Protected Cruiser USS Olympia

  • Scale:                            1:96
  • Release:                        2003
  • Limited Edition:              50
  • Model Size:                   44”L x 8”W x 19”H
  • Base Type:                    Black Walnut
  • Base/Case Size:           48”L x 12”Wx 20”H
  • Availability:                    Sold Out

USS Olympia

The ambassador to England called it “a splendid little war.”  At the cost of only 460 soldiers sustained in only three (3) battles—two (2) at sea and one (1) on land, the United States took possession of two (2) Spanish colonies in which it maintains bases to this day, and emerged, for the first time, as an important worldwide naval power.  The celebrated first battle was fought in Manila Bay, Philippine Islands, where the flagship was a ship that may still be visited today: the protected cruiser USS Olympia.

Constructed at San Francisco’s Union Iron Works and commissioned in 1895, the 344’1″ Olympia displaced: 5,870 tons, with a beam of 53′ and a draft of 24’10” fully loaded.  She was designed as a fast commerce raider, with a 19-knot cruising speed and 13,000 nautical mile range, essential for a coal-fired ship in this role.

Named for the capital of Washington State, USS Olympia’s first commission was as flagship of the Asiatic Fleet. In 1898, she came under command of Captain Charles V. Gridley and flew the flag of Commodore George Dewey.  At the time, Spanish-American relations were strained by Spain’s treatment of Cuban nationalists and the loss, by explosion, of USS Maine at Havana

Harbor, was seen by many as an excellent pretext for a war.  In the Far East, such a war would be centered on the Spanish colony of the Philippines, the seizure of which would further enhance America’s position as a world power.

War began on April 25 and two (2) days later Dewey received orders to proceed to Manila. In addition to Olympia, he had, under his command, the cruisers Baltimore, Raleigh, and Boston, and the gunboats Petrel and Concord.  Manila was weakly defended by a poorly maintained, inadequately trained Spanish squadron consisting of Rear Admiral Patricio Montojo’s flagship, the cruiser Reina Christina, which mounted six (6) 6.2-inch guns (and was only half as big as Olympia), together with the wooden cruiser Castilla and five (5) gunboats. After slipping unseen into Manila Bay on May 1, Dewey’s ships came under fire at a range of about 9,000 yards.  As he later recalled: “At 5:40 when we were within a distance of 5,000 yards, I turned to Captain Gridley and said, `You may fire when you are ready Gridley.’ … The very first gun to speak was an 8-inch … of the Olympia.”  The gunnery was appalling on both sides in Dewey’s fleet, only 2.4 percent of the 5,859 shells expended hit their targets but, after two hours, the two (2) largest Spanish ships had been sunk, and most of the rest were either sinking or burning.  Dewey resumed shelling at 1100, and Montojo surrendered at 1230. Only one American sailor was killed.  Returning to Hong Kong on May 20, Olympia sailed for New York by way of the Suez Canal and Mediterranean, and arrived to a hero’s welcome on October 10, 1899.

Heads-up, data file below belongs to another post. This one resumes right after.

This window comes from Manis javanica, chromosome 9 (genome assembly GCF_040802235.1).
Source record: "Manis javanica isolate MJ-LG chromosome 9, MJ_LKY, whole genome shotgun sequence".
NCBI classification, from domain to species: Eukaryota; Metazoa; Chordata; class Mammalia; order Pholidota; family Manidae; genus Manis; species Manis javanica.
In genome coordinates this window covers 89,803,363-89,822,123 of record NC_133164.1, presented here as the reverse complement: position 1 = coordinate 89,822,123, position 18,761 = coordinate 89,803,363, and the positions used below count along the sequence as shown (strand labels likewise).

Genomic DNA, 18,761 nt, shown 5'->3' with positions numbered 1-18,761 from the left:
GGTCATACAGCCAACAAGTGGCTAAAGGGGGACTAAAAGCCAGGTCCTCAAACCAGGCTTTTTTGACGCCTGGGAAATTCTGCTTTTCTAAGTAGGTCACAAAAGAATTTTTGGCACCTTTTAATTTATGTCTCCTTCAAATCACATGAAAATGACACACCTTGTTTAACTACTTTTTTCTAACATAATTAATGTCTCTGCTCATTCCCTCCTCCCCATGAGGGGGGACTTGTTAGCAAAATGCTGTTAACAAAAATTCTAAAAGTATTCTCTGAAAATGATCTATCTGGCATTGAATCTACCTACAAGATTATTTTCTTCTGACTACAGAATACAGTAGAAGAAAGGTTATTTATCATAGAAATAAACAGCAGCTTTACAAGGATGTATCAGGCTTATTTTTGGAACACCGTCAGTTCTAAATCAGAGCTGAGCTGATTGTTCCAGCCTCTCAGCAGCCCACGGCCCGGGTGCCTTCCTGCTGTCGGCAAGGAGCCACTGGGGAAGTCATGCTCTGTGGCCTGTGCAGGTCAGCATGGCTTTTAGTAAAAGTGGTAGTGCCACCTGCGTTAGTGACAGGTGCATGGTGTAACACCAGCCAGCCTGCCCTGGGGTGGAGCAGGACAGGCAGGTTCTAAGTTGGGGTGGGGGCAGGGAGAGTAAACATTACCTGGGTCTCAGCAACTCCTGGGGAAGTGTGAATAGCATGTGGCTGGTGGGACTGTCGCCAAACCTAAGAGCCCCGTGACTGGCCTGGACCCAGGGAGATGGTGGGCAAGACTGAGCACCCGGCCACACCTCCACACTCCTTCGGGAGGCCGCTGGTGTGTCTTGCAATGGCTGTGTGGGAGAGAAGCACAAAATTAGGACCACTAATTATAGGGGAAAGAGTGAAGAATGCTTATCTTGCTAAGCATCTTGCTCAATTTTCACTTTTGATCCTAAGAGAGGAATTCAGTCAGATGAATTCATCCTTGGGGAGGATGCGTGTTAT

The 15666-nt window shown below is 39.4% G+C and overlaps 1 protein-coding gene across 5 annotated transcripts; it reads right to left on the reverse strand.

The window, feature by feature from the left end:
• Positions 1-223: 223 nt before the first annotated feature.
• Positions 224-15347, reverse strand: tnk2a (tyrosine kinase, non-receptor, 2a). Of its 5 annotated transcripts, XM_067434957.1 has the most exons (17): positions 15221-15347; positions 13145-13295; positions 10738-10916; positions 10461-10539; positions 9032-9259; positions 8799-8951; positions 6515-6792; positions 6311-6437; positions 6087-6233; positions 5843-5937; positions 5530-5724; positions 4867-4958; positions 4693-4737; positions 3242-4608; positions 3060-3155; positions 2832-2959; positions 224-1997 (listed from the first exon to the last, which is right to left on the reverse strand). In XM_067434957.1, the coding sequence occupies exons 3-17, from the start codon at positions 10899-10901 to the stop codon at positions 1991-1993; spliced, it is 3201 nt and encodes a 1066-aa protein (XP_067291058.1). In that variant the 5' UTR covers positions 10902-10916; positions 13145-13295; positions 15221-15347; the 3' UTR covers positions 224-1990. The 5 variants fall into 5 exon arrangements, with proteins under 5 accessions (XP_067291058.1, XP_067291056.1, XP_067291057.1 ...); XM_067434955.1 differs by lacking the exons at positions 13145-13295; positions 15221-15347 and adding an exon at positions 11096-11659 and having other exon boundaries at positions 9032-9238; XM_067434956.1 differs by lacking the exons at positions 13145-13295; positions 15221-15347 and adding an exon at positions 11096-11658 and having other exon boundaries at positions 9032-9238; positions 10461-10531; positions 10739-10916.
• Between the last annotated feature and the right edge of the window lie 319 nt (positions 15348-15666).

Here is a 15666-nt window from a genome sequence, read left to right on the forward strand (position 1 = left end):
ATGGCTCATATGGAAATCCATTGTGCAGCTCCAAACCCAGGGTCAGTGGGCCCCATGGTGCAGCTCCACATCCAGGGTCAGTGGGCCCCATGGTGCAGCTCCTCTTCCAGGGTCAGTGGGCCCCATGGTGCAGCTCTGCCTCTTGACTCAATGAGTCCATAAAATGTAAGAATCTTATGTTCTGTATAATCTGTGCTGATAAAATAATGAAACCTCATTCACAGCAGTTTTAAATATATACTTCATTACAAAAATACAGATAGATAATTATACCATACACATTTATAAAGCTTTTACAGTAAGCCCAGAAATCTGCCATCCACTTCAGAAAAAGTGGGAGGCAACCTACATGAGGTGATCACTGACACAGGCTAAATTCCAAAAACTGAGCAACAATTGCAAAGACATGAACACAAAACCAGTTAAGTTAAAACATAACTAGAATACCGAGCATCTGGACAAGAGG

Three years later, Olympia became flagship of the Caribbean Division, North Atlantic Squadron, and later alternated between assignments in the Atlantic, Mediterranean, and Caribbean. Withdrawn from service in 1906, except for midshipmen cruises from Annapolis between 1907 and 1909, in 1912 she became a barracks ship at Charleston, South Carolina.  As war with Germany threatened, she was re-commissioned in 1916 and sailed on convoy duty in the North Atlantic. Following the Brest-Litovsk Treaty between Russia and Germany and the start of the Russian Revolution, Olympia was dispatched to Archangel and Murmansk to help garrison those northern ports against Bolshevik intrusion. 

With the end of World War I, Olympia moved to the Mediterranean, and between 1918 and 1920 spent most of her time helping to quell disturbances along the Adriatic coast of Yugoslavia, which had come into being with the collapse of the Austro-Hungarian Empire.  Olympia’s last overseas mission was to carry the remains of World War I’s Unknown Soldier from Le Havre to Washington, D.C., for interment at Arlington National Cemetery.  Decommissioned and preserved as an historic ship at Philadelphia in 1922, she was taken over by the Cruiser Olympia Association in 1957.  Today she sets in Philadelphia Harbor at the Independence Seaport Museum where it is planned to do a complete restoration of the ship.